Perceived risk, real risk: social science and the art of probabilistic risk assessment

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Science  07 Oct 1988:
Vol. 242, Issue 4875, pp. 44-49
DOI: 10.1126/science.3175635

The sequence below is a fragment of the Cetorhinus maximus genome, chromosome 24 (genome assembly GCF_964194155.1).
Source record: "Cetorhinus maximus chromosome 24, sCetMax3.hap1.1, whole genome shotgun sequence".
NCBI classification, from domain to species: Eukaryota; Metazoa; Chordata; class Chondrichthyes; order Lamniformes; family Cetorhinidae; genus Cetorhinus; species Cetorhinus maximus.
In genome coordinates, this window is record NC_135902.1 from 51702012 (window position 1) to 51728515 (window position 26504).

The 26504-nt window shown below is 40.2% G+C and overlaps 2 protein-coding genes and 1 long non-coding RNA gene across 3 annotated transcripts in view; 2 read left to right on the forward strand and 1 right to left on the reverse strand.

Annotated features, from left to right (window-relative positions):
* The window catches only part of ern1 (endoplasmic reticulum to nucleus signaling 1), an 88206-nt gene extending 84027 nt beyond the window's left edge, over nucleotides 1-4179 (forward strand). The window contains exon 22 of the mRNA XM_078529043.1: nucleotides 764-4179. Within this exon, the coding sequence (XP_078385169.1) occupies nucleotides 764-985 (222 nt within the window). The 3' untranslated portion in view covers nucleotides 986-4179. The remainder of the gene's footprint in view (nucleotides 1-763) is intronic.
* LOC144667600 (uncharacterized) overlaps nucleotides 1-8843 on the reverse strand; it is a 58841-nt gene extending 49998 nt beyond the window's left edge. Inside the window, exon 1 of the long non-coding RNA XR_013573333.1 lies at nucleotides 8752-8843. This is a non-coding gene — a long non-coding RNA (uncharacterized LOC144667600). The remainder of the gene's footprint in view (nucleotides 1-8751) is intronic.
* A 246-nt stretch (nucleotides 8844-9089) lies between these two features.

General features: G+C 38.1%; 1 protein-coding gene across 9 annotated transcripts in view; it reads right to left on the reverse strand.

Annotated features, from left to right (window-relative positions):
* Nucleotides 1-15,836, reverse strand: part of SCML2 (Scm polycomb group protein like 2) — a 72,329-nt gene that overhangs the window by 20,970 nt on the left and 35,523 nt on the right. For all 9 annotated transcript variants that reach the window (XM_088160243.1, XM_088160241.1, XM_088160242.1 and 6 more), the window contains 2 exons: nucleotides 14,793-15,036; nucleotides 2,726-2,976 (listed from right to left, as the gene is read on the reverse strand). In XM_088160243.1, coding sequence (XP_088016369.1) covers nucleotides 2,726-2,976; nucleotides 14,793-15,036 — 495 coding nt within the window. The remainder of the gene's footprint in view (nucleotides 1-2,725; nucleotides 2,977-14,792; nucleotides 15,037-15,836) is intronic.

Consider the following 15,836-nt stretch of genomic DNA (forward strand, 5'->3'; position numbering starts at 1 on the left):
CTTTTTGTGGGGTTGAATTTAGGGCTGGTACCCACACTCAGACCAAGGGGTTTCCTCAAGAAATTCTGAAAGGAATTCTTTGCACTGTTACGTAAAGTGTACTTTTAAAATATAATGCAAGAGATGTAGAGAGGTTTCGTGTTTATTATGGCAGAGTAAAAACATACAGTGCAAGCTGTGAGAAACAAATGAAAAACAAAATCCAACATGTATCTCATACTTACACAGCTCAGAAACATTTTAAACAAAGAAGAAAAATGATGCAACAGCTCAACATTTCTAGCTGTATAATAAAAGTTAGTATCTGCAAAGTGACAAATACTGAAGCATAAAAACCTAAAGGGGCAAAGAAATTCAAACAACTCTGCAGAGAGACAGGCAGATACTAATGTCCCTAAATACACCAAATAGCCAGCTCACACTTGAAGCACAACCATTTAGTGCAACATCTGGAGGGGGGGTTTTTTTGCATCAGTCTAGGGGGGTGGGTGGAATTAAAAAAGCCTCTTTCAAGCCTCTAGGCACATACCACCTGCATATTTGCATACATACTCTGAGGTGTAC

Risk assessment is commonly seen as the domain of physical and biological sciences, with social scientists focusing instead on risk management and communication. This division is unnecessary, and it may lead to errors in risk assessments. Social science input is needed for more accurate calculations of risk consequences and probabilities and for identifying potential biases created by certain risk assessment procedures, as well as in analyzing and explaining public responses to risk. Findings, moreover, suggest that the dichotomy between "real" and "perceived" risk is less "real" than is often assumed, particularly in cases involving controversial technologies.